'No Good Deed': Film Review

Sony Pictures
This one certainly doesn't go unpunished, at least for the audience

Idris Elba and Taraji P. Henson play a cat and mouse game in this home invasion thriller

Earlier this week, the press screenings of No Good Deed were canceled with a mere 12 hours' notice, the cited reason being that the film contains a “plot twist that we do not want to reveal as it will affect the audience’s experience when they see the film in theaters." So if you do plan on seeing the film, spoiler alert, because the plot twist is…

Just kidding. Actually, the explanation seems a bit disingenuous regarding this formulaic home invasion thriller because the plot twist is no big deal. The more likely reason for the sudden change of heart is that the film isn’t very good, or possibly because its repeated scenes of a strapping man brutally beating various women have an unfortunate resonance in light of a recent well-publicized news story.

Said man is Colin (Idris Elba), whose backstory is helpfully explained in the opening moments via a breathless news reporter’s commentary. A suspected serial killer of five women, he instead wound up in prison for five years on a manslaughter charge after a barroom brawl that resulted in the death of his opponent. Denied parole on the grounds that he’s a “malignant narcissist,” he quickly engineers a breakout while being transferred back to prison. His first stop is the home of his ex-girlfriend (Kate Del Castillo), with the reunion not at all going well for her.

After crashing his car and gashing his head during a violent rainstorm, Colin winds up on the doorstep of Terry (Taraji P. Henson), alone at home with her two young children while her inattentive husband (Henry Simmons) is away on a golfing trip. Although Terry is revealed to be a former prosecuting attorney specializing in cases involving violence toward women, she nonetheless soon agrees to let the wet and bleeding man in. But then again, this is Idris Elba we’re talking about.

Cue the resulting tension, as the initially gentlemanly and considerate Colin begins demonstrating an off-kilter intensity. The arrival of Terry’s best friend and randy neighbor Meg (Leslie Bibb) briefly alleviates the uneasiness, with the trio sitting down to glasses of red wine and sexual tension permeating the atmosphere. But it isn’t long before Colin reveals his true sociopathic colors and all hell breaks loose.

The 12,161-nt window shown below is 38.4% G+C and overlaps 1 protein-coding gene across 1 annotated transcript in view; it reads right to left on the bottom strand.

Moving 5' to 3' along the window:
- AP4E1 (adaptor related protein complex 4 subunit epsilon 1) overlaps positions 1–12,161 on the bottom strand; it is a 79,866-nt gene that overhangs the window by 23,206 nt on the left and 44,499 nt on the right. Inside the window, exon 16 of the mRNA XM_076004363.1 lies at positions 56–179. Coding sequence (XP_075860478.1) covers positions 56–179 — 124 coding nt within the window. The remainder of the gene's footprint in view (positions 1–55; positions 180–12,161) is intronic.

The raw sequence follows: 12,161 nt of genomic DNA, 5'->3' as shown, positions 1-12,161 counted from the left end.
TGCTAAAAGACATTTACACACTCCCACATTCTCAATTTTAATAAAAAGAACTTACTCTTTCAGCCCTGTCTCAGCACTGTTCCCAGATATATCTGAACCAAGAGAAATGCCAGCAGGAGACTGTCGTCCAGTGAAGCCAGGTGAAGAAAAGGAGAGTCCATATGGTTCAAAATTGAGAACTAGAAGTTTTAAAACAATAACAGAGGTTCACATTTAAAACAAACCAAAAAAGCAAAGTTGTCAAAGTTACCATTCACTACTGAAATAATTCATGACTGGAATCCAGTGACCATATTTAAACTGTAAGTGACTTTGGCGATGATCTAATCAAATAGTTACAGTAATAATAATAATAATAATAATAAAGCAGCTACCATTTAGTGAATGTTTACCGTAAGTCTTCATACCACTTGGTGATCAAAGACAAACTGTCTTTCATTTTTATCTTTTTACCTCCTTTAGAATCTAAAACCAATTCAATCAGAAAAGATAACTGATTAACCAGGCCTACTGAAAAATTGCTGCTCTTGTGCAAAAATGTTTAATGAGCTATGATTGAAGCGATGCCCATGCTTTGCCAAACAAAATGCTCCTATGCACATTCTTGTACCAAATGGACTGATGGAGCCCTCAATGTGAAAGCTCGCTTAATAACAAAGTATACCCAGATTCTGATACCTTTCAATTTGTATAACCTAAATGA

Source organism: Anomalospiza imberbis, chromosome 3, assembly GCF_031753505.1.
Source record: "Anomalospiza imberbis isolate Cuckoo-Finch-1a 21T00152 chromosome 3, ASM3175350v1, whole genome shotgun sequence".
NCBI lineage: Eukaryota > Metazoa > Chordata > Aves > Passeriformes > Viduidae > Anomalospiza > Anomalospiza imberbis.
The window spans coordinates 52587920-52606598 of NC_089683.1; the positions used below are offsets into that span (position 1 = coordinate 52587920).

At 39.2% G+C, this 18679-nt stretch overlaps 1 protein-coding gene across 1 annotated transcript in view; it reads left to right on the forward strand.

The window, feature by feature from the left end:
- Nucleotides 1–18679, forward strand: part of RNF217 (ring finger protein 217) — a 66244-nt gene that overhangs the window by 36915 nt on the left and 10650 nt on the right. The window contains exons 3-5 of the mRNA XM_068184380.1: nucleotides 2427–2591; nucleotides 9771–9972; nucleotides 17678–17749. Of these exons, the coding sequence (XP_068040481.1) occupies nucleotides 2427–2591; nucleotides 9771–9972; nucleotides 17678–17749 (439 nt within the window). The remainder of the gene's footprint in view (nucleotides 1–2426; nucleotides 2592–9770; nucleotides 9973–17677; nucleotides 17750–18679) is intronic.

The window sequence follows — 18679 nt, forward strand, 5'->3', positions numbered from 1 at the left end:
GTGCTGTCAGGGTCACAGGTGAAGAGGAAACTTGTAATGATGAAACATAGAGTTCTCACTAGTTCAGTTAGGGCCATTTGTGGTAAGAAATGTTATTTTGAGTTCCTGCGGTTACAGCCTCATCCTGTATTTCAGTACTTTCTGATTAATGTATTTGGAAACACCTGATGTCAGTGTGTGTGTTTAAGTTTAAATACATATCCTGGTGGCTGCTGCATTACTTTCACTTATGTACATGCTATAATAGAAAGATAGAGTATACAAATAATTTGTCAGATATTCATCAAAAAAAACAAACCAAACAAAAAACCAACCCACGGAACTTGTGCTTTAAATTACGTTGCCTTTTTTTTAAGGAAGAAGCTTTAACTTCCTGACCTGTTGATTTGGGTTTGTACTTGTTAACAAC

With the film conveniently set on a dark and stormy night, director Sam Miller ups the anxiety quotient with such fake scares as car alarms repeatedly going off and a tree branch suddenly breaking a window. More interestingly, the obvious sexual attraction between Colin and Terry is accentuated when he forces her into the shower with him, although she remains fully clothed while he casually gets naked.

Aimee Lagos’ screenplay is otherwise devoid of interesting elements with its endless scenes of Terry turning the tables on her tormentor and inflicting physical punishments on him before he quickly recovers and gains control. While Henson is obviously in prime physical shape, the sight of her repeatedly getting the jump on the strapping Elba becomes increasingly ridiculous, especially since his character’s formidableness has been established from the beginning.

Elba, who recruited his former Luther director Miller into the project, gives the film more dignity than it deserves, and Henson delivers a performance of complex emotional shadings. But their fine work is utterly wasted in this B-movie exploitation thriller that would barely make for passable viewing on late-night cable television.  

Production: Will Packer Productions
Cast: Idris Elba, Taraji P. Henson, Leslie Bibb, Kate Del Castillo, Henry Simmons
Director: Sam Miller
Screenwriter: Aimee Lagos
Producers: Will Packer, Lee Clay
Executive producers: Aimee Lagos, Ellen Goldsmith-Vein, Lindsay Williams, Idris Elba, Taraji P. Henson, Rob Hardy, Glenn Gainor
Director of photography: Michael Barrett
Production designer: Chris Cornwell
Editors: Jim Page, Randy Bricker
Costume designer: Keith G. Lewis
Composer: Paul Haslinger

Rated PG-13, 84 min.


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